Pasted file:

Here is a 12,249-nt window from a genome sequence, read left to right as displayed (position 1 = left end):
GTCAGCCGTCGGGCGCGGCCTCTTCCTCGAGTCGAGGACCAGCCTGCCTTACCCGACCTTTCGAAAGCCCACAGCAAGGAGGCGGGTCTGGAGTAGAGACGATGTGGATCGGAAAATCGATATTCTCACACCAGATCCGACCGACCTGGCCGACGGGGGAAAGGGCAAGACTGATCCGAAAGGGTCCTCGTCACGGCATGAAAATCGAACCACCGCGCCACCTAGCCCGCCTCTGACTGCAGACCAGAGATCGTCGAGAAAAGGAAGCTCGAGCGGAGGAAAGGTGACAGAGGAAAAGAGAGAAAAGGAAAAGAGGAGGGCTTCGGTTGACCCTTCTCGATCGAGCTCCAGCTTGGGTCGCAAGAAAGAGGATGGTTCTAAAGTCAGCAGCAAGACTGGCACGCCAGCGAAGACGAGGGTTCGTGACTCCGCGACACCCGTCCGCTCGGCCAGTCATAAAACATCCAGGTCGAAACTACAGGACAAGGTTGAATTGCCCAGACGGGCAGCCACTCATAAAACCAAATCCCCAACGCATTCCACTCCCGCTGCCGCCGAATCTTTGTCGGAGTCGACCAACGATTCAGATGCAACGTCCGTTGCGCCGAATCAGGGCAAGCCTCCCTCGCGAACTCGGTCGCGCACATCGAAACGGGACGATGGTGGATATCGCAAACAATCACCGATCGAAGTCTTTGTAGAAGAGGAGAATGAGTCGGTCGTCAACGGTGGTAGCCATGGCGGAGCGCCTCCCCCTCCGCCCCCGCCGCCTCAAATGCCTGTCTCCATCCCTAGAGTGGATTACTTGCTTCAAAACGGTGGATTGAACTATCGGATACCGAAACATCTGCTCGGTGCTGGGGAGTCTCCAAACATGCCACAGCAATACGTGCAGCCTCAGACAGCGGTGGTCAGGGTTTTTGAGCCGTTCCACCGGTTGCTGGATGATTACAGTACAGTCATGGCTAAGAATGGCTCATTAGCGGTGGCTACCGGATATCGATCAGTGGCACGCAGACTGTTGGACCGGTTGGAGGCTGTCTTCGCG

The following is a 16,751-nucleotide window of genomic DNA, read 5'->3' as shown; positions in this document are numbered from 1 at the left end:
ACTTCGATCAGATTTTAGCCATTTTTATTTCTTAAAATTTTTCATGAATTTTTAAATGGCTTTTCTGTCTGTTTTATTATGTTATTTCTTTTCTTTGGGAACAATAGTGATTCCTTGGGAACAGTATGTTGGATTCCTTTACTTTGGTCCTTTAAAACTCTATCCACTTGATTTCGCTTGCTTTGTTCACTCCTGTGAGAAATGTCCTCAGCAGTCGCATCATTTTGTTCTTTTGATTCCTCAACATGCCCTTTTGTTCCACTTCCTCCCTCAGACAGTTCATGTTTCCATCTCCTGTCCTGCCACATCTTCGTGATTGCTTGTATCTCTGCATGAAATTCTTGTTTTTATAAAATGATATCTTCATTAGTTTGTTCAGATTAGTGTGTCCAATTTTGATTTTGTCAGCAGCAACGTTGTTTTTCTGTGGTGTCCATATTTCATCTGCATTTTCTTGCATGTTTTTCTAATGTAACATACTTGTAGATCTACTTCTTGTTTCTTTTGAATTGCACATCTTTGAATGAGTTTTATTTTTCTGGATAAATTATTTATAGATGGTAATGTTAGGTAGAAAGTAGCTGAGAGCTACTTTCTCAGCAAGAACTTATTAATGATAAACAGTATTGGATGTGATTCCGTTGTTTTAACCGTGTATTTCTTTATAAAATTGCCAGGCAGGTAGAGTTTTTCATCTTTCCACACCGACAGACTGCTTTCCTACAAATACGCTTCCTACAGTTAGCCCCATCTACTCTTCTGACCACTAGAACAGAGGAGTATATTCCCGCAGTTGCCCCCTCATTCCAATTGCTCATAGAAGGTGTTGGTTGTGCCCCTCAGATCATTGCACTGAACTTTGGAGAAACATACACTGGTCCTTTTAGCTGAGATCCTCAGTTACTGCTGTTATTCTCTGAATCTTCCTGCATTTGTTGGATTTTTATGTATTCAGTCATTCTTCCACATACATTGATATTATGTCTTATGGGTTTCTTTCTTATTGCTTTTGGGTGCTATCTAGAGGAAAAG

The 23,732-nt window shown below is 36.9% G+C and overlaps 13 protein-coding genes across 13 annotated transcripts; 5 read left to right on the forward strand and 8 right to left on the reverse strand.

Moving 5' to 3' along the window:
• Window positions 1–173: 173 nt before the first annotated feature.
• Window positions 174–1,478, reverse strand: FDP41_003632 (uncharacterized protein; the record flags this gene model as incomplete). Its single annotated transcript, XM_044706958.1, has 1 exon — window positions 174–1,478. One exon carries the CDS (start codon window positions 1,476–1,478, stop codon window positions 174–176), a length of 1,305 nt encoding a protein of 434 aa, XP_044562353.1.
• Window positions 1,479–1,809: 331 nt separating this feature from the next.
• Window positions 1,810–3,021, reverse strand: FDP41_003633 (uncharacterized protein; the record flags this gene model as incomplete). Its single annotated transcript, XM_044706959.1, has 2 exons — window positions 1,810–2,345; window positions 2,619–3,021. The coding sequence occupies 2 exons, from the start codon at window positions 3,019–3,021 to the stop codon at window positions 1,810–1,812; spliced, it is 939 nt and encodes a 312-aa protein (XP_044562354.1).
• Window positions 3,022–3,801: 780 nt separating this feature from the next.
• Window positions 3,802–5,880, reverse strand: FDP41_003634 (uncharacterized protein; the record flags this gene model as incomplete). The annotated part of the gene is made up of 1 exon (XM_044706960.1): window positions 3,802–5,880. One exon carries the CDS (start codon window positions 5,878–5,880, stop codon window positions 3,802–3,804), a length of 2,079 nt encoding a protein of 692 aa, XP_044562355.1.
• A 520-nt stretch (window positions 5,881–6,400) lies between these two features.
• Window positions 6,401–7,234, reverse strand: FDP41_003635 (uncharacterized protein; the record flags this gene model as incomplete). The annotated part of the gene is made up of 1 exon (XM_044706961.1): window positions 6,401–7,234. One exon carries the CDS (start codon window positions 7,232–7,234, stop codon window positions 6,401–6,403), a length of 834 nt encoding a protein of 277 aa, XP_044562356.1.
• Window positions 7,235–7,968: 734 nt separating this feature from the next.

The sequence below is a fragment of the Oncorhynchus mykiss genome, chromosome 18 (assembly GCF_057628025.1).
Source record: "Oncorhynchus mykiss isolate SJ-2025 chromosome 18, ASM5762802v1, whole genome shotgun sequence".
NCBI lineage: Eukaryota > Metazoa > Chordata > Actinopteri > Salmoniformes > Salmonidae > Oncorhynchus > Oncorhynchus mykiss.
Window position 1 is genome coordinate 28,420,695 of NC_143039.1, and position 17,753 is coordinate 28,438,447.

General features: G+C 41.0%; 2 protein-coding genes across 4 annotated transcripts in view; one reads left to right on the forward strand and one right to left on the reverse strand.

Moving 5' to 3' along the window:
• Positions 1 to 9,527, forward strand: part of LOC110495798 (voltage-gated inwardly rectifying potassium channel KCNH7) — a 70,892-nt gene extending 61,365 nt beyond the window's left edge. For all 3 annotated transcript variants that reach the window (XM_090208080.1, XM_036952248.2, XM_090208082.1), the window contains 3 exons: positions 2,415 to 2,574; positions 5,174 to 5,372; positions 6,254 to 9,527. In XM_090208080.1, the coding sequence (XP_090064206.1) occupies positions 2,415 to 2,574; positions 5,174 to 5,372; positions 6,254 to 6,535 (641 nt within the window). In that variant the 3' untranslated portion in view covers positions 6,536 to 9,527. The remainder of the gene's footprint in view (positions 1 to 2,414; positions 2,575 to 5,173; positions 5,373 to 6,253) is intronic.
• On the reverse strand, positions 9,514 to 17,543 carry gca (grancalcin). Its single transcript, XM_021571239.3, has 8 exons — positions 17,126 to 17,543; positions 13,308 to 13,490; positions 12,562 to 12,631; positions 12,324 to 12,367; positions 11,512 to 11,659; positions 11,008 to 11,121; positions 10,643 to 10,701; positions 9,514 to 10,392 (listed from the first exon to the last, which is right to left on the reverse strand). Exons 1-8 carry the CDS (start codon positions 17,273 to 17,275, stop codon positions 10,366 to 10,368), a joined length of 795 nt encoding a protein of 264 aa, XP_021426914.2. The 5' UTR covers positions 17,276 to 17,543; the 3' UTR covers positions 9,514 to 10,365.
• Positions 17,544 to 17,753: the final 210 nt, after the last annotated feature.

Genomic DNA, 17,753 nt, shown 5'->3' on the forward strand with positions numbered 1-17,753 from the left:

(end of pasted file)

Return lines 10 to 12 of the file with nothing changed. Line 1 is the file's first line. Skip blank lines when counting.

• Window positions 1,810–3,021, reverse strand: FDP41_003633 (uncharacterized protein; the record flags this gene model as incomplete). Its single annotated transcript, XM_044706959.1, has 2 exons — window positions 1,810–2,345; window positions 2,619–3,021. The coding sequence occupies 2 exons, from the start codon at window positions 3,019–3,021 to the stop codon at window positions 1,810–1,812; spliced, it is 939 nt and encodes a 312-aa protein (XP_044562354.1).
• Window positions 3,022–3,801: 780 nt separating this feature from the next.
• Window positions 3,802–5,880, reverse strand: FDP41_003634 (uncharacterized protein; the record flags this gene model as incomplete). The annotated part of the gene is made up of 1 exon (XM_044706960.1): window positions 3,802–5,880. One exon carries the CDS (start codon window positions 5,878–5,880, stop codon window positions 3,802–3,804), a length of 2,079 nt encoding a protein of 692 aa, XP_044562355.1.